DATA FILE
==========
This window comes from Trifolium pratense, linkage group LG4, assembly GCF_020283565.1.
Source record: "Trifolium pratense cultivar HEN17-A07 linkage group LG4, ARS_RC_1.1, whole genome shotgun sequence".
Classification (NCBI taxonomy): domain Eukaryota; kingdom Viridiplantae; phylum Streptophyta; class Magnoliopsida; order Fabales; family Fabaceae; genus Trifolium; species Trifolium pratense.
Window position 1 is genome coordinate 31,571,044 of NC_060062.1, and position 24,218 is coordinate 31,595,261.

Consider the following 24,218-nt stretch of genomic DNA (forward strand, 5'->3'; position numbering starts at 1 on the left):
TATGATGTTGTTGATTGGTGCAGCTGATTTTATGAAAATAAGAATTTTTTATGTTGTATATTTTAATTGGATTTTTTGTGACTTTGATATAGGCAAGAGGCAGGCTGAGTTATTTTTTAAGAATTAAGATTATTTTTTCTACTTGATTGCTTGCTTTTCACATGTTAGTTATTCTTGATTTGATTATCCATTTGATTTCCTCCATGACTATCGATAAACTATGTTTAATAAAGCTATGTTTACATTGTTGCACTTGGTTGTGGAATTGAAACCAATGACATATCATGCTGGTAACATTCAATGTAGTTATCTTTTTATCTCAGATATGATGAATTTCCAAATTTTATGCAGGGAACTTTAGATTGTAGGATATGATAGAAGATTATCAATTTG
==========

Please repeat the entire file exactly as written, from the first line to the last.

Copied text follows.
This window comes from Trifolium pratense, linkage group LG4, assembly GCF_020283565.1.
Source record: "Trifolium pratense cultivar HEN17-A07 linkage group LG4, ARS_RC_1.1, whole genome shotgun sequence".
Classification (NCBI taxonomy): domain Eukaryota; kingdom Viridiplantae; phylum Streptophyta; class Magnoliopsida; order Fabales; family Fabaceae; genus Trifolium; species Trifolium pratense.
Window position 1 is genome coordinate 31,571,044 of NC_060062.1, and position 24,218 is coordinate 31,595,261.

Consider the following 24,218-nt stretch of genomic DNA (forward strand, 5'->3'; position numbering starts at 1 on the left):
TATGATGTTGTTGATTGGTGCAGCTGATTTTATGAAAATAAGAATTTTTTATGTTGTATATTTTAATTGGATTTTTTGTGACTTTGATATAGGCAAGAGGCAGGCTGAGTTATTTTTTAAGAATTAAGATTATTTTTTCTACTTGATTGCTTGCTTTTCACATGTTAGTTATTCTTGATTTGATTATCCATTTGATTTCCTCCATGACTATCGATAAACTATGTTTAATAAAGCTATGTTTACATTGTTGCACTTGGTTGTGGAATTGAAACCAATGACATATCATGCTGGTAACATTCAATGTAGTTATCTTTTTATCTCAGATATGATGAATTTCCAAATTTTATGCAGGGAACTTTAGATTGTAGGATATGATAGAAGATTATCAATTTG